Helmholtz Centre Potsdam
GFZ German Research Centre for Geosciences
Abstract (EDOC: 15264)
Structural details of the crust determined from P-wave velocity models can be improved with S-wave velocity models, and S-wave velocities are needed for model-based predictions of strong ground motion in southern California. We picked P- and S-wave travel times for refracted phases from explosive-source shots gathers of the Los Angeles Region Seismic Experiment, Phase II (LARSE II), and we developed refraction velocity models from these picks using two different inversion algorithms. Vp/Vs ratios were calculated from the resulting P- and S-wave models where both models are constrained by ray coverage. The two P-wave velocity models are compared to each other and to results from forward modeling. Generally, the P-wave inverse and forward models agree well for velocities lower than 5.0 km/s but only broadly agree with each other for velocities above 5.0 km/s. Similarly, the S-wave inverse models agree well with each other for velocities lower than 2.5 km/s but only broadly agree for velocities higher than 2.5 km/s. The most prominent structures in our S-wave models are two north-dipping low-velocity zones in the Central Transverse Ranges that we interpret as faults. These low-velocity zones differ somewhat between the two inversion models, but the Vp/Vs models (one model for each technique) show these features to be remarkably similar. Interestingly, both Vp/Vs models have several features that are not visible in either the P- or S-wave models alone. Two of these features (relatively high Vp/Vs ratios) occur in the vicinity of wells that bottom in "granitic" rocks and we interpret these high Vp/Vs ratios to indicate that the granitic rocks are highly fractured or even brecciated. Finally, to evaluate the Southern California Earthquake Center (SCEC) Community Velocity Model (CVM), which predicts Vs based on the Vp model, we compare data from our Vp and Vp/Vs models to empirical formulas that relate P- to S-wave velocities (see Brocher, 2005). These empirical curves provide an adequate average relationship between Vp and Vs, but our model Vs varies as much as ± 20 % for Vp ≤ 5.0 km/s and as much as ± 35 % for Vp ≥ 5.0 km/s. This large variation in the predicted S- wave velocity demonstrates the value of determining Vs independently from Vp.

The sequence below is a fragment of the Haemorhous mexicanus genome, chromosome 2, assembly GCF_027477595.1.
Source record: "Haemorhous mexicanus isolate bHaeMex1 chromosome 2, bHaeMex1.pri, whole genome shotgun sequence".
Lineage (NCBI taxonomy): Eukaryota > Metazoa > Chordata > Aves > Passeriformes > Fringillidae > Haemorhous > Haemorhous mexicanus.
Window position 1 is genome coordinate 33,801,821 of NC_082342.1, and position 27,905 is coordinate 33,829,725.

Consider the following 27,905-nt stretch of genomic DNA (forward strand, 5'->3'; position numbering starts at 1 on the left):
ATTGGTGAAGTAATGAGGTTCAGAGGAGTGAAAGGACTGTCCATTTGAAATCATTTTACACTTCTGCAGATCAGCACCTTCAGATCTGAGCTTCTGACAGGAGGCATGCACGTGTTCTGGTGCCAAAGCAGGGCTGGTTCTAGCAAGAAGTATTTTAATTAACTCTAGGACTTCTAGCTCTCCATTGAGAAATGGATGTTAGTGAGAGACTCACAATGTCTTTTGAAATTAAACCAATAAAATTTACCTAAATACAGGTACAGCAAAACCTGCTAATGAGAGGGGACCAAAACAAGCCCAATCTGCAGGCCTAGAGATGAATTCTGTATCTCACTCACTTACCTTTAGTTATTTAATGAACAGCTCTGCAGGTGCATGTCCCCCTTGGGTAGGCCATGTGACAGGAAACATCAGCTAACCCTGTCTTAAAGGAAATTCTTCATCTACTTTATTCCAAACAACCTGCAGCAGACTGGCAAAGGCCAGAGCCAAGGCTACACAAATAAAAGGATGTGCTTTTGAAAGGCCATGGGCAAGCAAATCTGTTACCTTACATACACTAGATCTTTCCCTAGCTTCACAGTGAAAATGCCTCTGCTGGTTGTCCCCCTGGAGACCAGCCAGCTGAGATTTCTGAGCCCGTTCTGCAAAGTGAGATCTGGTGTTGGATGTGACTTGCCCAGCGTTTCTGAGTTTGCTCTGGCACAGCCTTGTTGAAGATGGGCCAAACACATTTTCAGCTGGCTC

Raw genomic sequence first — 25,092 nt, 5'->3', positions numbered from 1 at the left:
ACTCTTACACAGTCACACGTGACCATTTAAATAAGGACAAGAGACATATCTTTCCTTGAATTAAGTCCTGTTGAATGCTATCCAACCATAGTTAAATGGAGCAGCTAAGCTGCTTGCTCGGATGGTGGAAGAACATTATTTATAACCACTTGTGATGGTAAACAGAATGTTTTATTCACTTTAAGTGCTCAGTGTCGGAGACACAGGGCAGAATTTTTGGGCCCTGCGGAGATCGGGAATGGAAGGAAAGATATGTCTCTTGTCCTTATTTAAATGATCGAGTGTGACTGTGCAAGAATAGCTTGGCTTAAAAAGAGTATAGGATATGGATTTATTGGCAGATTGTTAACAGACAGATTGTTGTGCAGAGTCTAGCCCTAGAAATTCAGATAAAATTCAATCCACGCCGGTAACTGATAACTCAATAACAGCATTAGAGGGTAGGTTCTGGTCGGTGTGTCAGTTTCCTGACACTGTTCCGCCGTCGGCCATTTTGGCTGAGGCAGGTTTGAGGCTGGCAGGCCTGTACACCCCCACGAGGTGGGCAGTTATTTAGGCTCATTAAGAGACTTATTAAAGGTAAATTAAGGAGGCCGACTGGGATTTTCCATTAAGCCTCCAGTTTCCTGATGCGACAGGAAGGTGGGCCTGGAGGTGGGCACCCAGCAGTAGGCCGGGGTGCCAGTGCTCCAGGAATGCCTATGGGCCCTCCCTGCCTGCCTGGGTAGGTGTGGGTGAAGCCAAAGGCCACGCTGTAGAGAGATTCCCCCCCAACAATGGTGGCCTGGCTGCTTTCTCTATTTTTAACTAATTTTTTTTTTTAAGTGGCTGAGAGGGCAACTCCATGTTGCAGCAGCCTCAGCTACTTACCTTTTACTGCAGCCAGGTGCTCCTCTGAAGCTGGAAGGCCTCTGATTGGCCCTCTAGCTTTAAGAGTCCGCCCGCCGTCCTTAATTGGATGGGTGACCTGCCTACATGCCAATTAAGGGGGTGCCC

(2010): Detailed P- and S-wave Velocity Models Along the LARSE II Transect, Southern California. Bulletin of the Seismological Society of America, 100, 6, 3194-3212.